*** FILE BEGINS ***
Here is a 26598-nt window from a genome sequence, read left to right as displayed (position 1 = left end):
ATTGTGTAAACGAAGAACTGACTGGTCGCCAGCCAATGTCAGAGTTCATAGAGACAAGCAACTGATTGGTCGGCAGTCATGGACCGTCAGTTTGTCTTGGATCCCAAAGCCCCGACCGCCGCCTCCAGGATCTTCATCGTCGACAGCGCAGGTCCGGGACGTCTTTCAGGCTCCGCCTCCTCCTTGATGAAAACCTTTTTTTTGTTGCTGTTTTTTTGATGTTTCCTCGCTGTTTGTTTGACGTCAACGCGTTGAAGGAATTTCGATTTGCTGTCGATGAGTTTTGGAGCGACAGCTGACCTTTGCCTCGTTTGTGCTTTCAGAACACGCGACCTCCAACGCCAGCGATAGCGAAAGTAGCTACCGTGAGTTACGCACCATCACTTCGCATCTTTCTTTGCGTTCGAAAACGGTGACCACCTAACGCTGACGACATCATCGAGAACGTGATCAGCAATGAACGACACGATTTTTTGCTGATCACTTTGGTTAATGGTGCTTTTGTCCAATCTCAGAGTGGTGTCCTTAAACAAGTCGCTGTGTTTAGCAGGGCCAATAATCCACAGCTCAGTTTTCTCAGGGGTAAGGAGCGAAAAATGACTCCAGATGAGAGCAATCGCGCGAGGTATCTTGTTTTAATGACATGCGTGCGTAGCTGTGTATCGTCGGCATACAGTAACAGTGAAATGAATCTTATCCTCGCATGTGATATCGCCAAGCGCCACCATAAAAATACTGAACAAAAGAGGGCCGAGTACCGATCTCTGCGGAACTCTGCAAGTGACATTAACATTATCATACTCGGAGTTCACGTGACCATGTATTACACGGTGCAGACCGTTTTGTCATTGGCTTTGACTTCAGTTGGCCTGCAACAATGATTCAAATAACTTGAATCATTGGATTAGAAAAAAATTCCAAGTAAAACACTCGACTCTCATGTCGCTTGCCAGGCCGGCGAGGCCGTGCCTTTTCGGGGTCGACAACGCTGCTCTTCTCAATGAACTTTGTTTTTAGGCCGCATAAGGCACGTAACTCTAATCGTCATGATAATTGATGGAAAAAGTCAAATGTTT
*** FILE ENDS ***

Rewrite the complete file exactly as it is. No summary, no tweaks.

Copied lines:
Here is a 26598-nt window from a genome sequence, read left to right as displayed (position 1 = left end):
ATTGTGTAAACGAAGAACTGACTGGTCGCCAGCCAATGTCAGAGTTCATAGAGACAAGCAACTGATTGGTCGGCAGTCATGGACCGTCAGTTTGTCTTGGATCCCAAAGCCCCGACCGCCGCCTCCAGGATCTTCATCGTCGACAGCGCAGGTCCGGGACGTCTTTCAGGCTCCGCCTCCTCCTTGATGAAAACCTTTTTTTTGTTGCTGTTTTTTTGATGTTTCCTCGCTGTTTGTTTGACGTCAACGCGTTGAAGGAATTTCGATTTGCTGTCGATGAGTTTTGGAGCGACAGCTGACCTTTGCCTCGTTTGTGCTTTCAGAACACGCGACCTCCAACGCCAGCGATAGCGAAAGTAGCTACCGTGAGTTACGCACCATCACTTCGCATCTTTCTTTGCGTTCGAAAACGGTGACCACCTAACGCTGACGACATCATCGAGAACGTGATCAGCAATGAACGACACGATTTTTTGCTGATCACTTTGGTTAATGGTGCTTTTGTCCAATCTCAGAGTGGTGTCCTTAAACAAGTCGCTGTGTTTAGCAGGGCCAATAATCCACAGCTCAGTTTTCTCAGGGGTAAGGAGCGAAAAATGACTCCAGATGAGAGCAATCGCGCGAGGTATCTTGTTTTAATGACATGCGTGCGTAGCTGTGTATCGTCGGCATACAGTAACAGTGAAATGAATCTTATCCTCGCATGTGATATCGCCAAGCGCCACCATAAAAATACTGAACAAAAGAGGGCCGAGTACCGATCTCTGCGGAACTCTGCAAGTGACATTAACATTATCATACTCGGAGTTCACGTGACCATGTATTACACGGTGCAGACCGTTTTGTCATTGGCTTTGACTTCAGTTGGCCTGCAACAATGATTCAAATAACTTGAATCATTGGATTAGAAAAAAATTCCAAGTAAAACACTCGACTCTCATGTCGCTTGCCAGGCCGGCGAGGCCGTGCCTTTTCGGGGTCGACAACGCTGCTCTTCTCAATGAACTTTGTTTTTAGGCCGCATAAGGCACGTAACTCTAATCGTCATGATAATTGATGGAAAAAGTCAAATGTTT